Red Foxes: Firefly Squid (Watasenia scintillans)

W. scintillans is a small squid that occurs only in the waters around Japan. It is a member of the mesopelagic boundary fauna in these waters and is fished commercially with set nets.

Brief diagnosis: 

An enoploteuthid …

  • with large, black photophores at the tips of arms IV.
  • with hooks of manus in one series.

Characteristics

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Figure. Ventral view of W. scintillans. © Kotaro Tsuchiya

From Young, et al., 1998.

  1. Arms
    1. Suckers absent from Arms IV (hooks present).*
      Click on an image to view larger version & data in a new window

  2. Tentacles
    1. Manus of club with hooks in one series (2-3 in number) and one series of suckers.
      Click on an image to view larger version & data in a new window

  3. Hectocotylus
    1. Right ventral arm of male hectocotylized.
    2. Hectocotylus with two subequal-sized offset flaps.
      Click on an image to view larger version & data in a new window

  4. Buccal crown
    1. Dark epithelial pigmentation on oral surface rather than typical chromatophores.*
  5. Head

    1. Beaks: Descriptions can be found here: Lower beak; upper beak.
  6. Photophores
    1. Two to four large organs covered by black chromatophores on tips of arms IV.*
    2. Five organs on eyeball.*
    3. Complex organs of integument, in life, probably with red-colored filters.*

*Characters shared with Abraliopsis.

Distribution

Vertical distribution

Spawned eggs are mainly collected from the surface to 80 m depth.

Geographical distribution

W. scintllans seems to be a mesopelagic boundary species associated with shelf waters.

This species shows high endemism in the waters of Japan and adjacent areas. It is distributed in the northern sector of the East China Sea and the Kii Channel, Central Japan, northward to Japan Sea, Okhotsk Sea, southeast coast of Honshu, transition zone off Sanriku District to 165° E, and the southeast coast of Hokkaido.

Life History

Eggs and Egg masses

The eggs of W. scintillans is ovoidal, 1.5 mm L x 1 mm D, transparent, no coloration but with weak luster reflection. The adult female has several hundred to 20,000 mature eggs in its oviducts.

The egg mass is narrow gelatinous string more than 1 m with a simple row of eggs.

Spawning

In Toyama Bay, middle of the Japan Sea, eggs occurred in the plankton in February – July and November – December. In the offshore area of Shimane Prefecture, western Japan Sea, eggs were found throughout the year except for December and January. The peak of egg occurrence is April to late May.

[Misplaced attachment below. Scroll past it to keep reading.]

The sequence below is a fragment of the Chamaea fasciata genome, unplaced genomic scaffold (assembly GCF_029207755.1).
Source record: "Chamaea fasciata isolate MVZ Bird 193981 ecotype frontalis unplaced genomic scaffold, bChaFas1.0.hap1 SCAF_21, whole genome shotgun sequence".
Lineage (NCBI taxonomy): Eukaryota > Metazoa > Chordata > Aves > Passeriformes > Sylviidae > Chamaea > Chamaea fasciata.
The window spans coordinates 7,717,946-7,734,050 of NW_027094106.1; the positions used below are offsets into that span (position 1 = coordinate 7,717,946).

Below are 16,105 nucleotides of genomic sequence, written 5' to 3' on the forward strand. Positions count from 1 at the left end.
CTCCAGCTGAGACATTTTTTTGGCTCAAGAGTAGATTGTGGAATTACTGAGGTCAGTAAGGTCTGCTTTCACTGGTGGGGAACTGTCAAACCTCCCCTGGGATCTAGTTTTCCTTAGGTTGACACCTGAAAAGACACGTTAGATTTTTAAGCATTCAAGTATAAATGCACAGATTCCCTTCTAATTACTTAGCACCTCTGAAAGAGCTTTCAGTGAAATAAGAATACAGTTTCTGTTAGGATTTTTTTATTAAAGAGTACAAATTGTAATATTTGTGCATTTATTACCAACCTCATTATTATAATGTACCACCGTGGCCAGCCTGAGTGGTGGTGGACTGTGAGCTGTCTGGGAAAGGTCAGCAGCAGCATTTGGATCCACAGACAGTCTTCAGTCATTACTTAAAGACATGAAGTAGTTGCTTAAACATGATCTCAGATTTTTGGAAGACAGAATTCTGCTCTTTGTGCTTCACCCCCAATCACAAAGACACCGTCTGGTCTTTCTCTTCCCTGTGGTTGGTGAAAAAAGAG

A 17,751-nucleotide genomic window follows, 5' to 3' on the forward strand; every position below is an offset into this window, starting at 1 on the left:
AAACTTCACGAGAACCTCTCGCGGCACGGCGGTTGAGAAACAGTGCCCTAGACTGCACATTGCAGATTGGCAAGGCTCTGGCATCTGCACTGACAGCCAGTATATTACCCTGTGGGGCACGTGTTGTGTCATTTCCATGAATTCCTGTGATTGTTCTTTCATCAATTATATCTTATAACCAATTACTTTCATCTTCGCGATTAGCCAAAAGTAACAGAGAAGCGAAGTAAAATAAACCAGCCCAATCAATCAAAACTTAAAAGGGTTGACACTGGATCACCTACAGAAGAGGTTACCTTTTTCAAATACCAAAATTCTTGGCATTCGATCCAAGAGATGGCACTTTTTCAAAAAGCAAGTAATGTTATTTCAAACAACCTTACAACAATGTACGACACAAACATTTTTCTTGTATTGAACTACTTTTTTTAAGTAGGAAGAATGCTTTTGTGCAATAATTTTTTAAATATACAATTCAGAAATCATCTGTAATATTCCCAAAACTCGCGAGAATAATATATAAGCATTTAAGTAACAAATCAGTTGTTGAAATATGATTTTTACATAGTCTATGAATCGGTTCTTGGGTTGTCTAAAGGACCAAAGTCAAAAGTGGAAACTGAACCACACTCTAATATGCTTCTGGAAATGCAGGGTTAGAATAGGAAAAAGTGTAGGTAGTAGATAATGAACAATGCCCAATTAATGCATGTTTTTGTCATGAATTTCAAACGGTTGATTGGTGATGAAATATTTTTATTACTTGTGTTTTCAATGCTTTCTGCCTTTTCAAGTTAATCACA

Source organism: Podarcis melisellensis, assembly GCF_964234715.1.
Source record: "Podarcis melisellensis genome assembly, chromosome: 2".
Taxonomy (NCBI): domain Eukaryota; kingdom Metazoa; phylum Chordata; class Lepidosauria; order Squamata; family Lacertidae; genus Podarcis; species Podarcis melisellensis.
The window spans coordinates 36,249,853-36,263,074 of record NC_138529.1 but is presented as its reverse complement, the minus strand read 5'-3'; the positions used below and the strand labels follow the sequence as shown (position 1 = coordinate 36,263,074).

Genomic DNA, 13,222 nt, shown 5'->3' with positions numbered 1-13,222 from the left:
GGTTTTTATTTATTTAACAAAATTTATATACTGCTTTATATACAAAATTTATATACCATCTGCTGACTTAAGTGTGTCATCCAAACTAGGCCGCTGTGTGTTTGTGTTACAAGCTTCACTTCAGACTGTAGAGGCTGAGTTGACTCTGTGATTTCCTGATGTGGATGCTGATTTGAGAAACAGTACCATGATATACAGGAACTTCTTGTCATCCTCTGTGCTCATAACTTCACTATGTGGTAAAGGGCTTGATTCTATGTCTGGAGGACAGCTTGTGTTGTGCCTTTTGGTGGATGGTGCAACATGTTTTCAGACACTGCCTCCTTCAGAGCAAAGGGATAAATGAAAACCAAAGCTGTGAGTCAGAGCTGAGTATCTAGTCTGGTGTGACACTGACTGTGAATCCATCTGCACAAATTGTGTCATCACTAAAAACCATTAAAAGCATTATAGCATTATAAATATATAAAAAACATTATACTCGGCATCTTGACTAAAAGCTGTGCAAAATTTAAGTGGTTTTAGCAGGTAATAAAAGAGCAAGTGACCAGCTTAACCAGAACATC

Spawning grounds in Japan Sea were recognized at the shelf edge in east and west of Oki Island and Toyama Bay. Some spawnings were recognized on Yamato-tai Bank.

Spent females were also collected from the open ocean off Sanriku, the Kuroshio-Oyashio transition zone.

Early development

Fertilized eggs hatch in 14 days at 9.7 °C, 8 days at 13.4 °C and 6 days at 16 °C water tempelature. Lower limit for normal development seems to be at 6 °C (Hayashi, 19**).

At 15 C water temperature:

  1. 1 hr after fertilized: Polar bodies appear.
  2. 6 hrs: First cleavage.
  3. ca. 10 hrs: 100 and more cells.
  4. ca. 16 hrs: Embryonic lobe developed.
  5. ca. 1.5 day: Embryonic lobe covers about half of the egg.
  6. ca. 4 days: Primordial eye appears; oral depression start.
  7. ca. 5 days: Primordial arms, mantle, funnel appear; chromatophore appears on mantle; funnel lobe fused to tube; eye developed.
  8. ca. 8-8.5 days: Hatching; chromatophores appear on head, arm; ink inject in inksac; gill, branchial heart, liver appear.

Hatchling is 1.2-1.4 mm DML, arms, beak, radula, intestinal tract is still primordial; lecithotropic.

Predators

This species is an important food items for bottom fishes and large salmonid fishes in the coastal waters of northern Japan (Yamamura, 1993).

Fisheries Interest

W. scintillans is fished commercially in Japan. Total catches in Japan during 1990-1999 are 4,804 to 6,822 tons per year.

In the Toyama Bay, central Japan Sea, squid are cought by fixed net during March to June (the main fishing period is mid-April to early May). The average catch per year is 2,000 tons (250 million individuals) but the catch is variable in each year around from 500 to 4,000 tons.

In the southwestern coast of Japan Sea, squid are caught by bottom trawl. The amount of the catch during 1990-1999 was 1,873 to 3,638 tons per year.“*

Info Source (*): http://tolweb.org/Watasenia_scintillans/19645

For Videos of Firefly Squid: http://www.arkive.org/firefly-squid/watasenia-scintillans/

Picture Sources (from top): http://wordlesstech.com/2012/04/07/firefly-squid-in-toyama-bay/, http://robertang.blogspot.com/2012/04/firefly-squids-in-toyama-bay-japan.html, http://www.kh-vids.net/showthread.php?123105-The-Glowing-Firefly-Squid-of-Toyama-Japan, http://upall.co/firefly-squid-463.php

 

About rosesrocksandredfoxes

This is my blog as an Eclectic Pagan. I found the path in 2009. I love to learn, read, explore, and create. I'm a college student right now and I'm always looking for more ways to 'be green' and connect more with the God/Goddess. I'm using this almost as my publicly viewed book of shadows. Enjoy!
This entry was posted in Nature in it's Mysterious Ways, Red Foxes (Animal Category) and tagged , , , , , , , . Bookmark the permalink.

1 Response to Red Foxes: Firefly Squid (Watasenia scintillans)

  1. Pingback: 海外だけじゃない!日本国内で見られる青の絶景7選 | Voyage -旅行・観光-

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